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A Look at Roe v. Wade 32 Years Later

StoryJanuary 21, 2005
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Thirty-two years ago this weekend, the Supreme Court handed down its landmark decision in the landmark case Row v. Wage. By a vote of 7 to 2, the justices legalized abortion and instantly voided state laws prohibiting abortion. We speak with Jatrice Martel Gaiter of Planned Parenthood. [includes rush transcript]

Thirty-two years ago Saturday, the Supreme Court handed down its landmark decision in the landmark case Row v. Wage. By a vote of 7 to 2, the justices legalized abortion and instantly voided state laws prohibiting abortion.

Before the historic Supreme Court decision, abortion was illegal in almost every state.

After the historic decision, states immediately began passing restrictive legislation. Congress passed the Hyde Amendment, which withholds federal Medicaid funding for abortions for poor women except to save a woman’s life. Some states passed laws requiring a husband’s consent, parental consent laws, and 24-hour waiting periods.

Today, 87 percent of counties have no abortion providers, according to the Alan Guttmacher institute. Roe v. Wade itself hangs in the balance by 5-4 at the Supreme Court.

  • Jatrice Martel Gaiter, president and CEO of Planned Parenthood of Metropolitan Washington.

This is a rush transcript. Copy may not be in its final form.

AMY GOODMAN: Today we are joined by Jatrice Martel Gaiter, the president and C.E.O. of Planned Parenthood of Metropolitan Washington, D.C. Welcome.


AMY GOODMAN: So you were handing out condoms in the crowd, and you were also having a special event, as we look forward, this weekend —


AMY GOODMAN: — in Washington, D.C., what’s happening at Planned Parenthood?

JATRICE MARTEL GAITER: Well, first of all, Planned Parenthood is going to be under siege this weekend, because protesters from all over the country are busing in school children and college children to come in front of our clinics and have a 24-hour vigil. The march for people who are opposed to women’s reproductive health rights takes place on Monday, and some of them are staying across the street from our clinic, and so, we decided that we are going to stay open, too. We’re providing services from 8:00 a.m. until 9:00 p.m. on Saturday, and we are booked. People are coming in to take advantage of this opportunity, and we’re going to stay open all night until 8:00 a.m. the next morning. We’re having a pro-choice movie night. We’re showing four pro-choice movies throughout the night, such as "Cider House Rules" and "Iron Jawed Eagles." And so we’re determined to let people know that in Planned Parenthood clinics, we’re providing health care for over 26,000 men, women and teens in this community, and all over the country. This is what’s going on in Planned Parenthoods. We’re providing basic reproductive health care. About less than 10% of what we do is abortion, and if these people who are here to protest and stand on the sidewalks really and truly wanted to decrease the number of abortions in this country, then they would join us in providing birth control, accurate medical information to teens and young people about abstinence-based teen pregnancy prevention programs, not abstinence only. So they can’t have it both ways. You can’t be opposed to abortion and opposed to birth control, emergency contraception, and accurate medical information, and then you don’t care about children once they’re born. So we’re taking a stand. We’re being vigilant, and we have a lot of supporters who will be with us at Planned Parenthood Saturday for 24 hours. And I will be there.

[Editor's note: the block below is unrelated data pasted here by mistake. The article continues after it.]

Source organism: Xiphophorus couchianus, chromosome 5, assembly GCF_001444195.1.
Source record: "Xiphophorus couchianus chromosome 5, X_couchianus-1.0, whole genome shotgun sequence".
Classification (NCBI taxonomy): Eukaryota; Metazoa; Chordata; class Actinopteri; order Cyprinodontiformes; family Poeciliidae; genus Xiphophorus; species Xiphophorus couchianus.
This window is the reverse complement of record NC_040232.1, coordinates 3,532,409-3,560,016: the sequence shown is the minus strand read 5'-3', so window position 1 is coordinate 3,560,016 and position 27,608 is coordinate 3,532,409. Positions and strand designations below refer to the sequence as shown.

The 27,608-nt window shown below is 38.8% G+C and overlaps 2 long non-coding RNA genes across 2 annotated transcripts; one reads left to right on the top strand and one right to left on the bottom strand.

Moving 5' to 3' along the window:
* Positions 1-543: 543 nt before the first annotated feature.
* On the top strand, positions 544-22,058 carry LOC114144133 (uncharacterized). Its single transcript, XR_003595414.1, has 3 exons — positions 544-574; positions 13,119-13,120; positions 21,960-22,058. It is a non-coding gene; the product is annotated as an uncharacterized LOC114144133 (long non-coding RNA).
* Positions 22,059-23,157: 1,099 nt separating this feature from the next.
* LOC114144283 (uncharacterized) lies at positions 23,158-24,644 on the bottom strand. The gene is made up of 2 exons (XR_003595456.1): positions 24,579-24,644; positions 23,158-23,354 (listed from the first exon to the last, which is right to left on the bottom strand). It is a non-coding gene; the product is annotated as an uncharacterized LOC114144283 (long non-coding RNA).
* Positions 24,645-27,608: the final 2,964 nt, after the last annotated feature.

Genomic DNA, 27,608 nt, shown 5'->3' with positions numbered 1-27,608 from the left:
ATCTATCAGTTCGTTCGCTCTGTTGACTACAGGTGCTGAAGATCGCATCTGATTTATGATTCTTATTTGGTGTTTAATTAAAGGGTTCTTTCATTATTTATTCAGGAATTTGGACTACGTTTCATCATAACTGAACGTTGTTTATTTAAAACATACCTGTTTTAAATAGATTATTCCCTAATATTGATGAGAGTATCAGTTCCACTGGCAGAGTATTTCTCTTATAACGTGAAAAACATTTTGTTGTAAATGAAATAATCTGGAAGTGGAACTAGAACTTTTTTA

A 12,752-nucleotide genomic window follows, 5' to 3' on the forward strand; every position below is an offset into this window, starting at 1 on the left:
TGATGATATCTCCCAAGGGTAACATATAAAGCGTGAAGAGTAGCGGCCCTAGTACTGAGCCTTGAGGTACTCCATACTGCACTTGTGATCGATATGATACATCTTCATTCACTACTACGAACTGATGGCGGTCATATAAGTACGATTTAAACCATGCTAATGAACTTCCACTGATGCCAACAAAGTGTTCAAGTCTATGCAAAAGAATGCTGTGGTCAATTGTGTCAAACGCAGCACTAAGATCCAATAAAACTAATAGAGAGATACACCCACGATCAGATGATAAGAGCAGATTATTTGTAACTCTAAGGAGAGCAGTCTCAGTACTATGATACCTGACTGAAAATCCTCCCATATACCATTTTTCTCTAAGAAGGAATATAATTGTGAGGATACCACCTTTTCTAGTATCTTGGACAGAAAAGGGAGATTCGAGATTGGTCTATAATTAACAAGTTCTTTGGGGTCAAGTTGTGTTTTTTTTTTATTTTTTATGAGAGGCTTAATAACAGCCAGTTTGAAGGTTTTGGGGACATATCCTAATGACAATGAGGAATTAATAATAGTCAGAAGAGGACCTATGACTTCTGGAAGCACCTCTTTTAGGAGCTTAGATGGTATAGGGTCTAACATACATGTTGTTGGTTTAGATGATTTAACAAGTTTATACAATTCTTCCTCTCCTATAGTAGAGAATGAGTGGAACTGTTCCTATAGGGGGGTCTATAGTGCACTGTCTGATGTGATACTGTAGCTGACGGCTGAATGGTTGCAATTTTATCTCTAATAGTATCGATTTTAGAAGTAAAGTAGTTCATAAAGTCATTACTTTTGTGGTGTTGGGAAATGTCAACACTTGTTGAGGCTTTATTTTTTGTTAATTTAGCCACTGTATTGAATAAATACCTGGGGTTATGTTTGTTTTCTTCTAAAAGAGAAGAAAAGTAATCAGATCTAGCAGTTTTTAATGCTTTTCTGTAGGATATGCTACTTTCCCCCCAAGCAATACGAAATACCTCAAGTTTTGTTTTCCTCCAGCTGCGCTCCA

AMY GOODMAN: Well, I want thank you very much for being with us today, Jatrice Martel Gaiter, president and C.E.O. of Planned Parenthood of Metropolitan Washington. Thanks for joining us.

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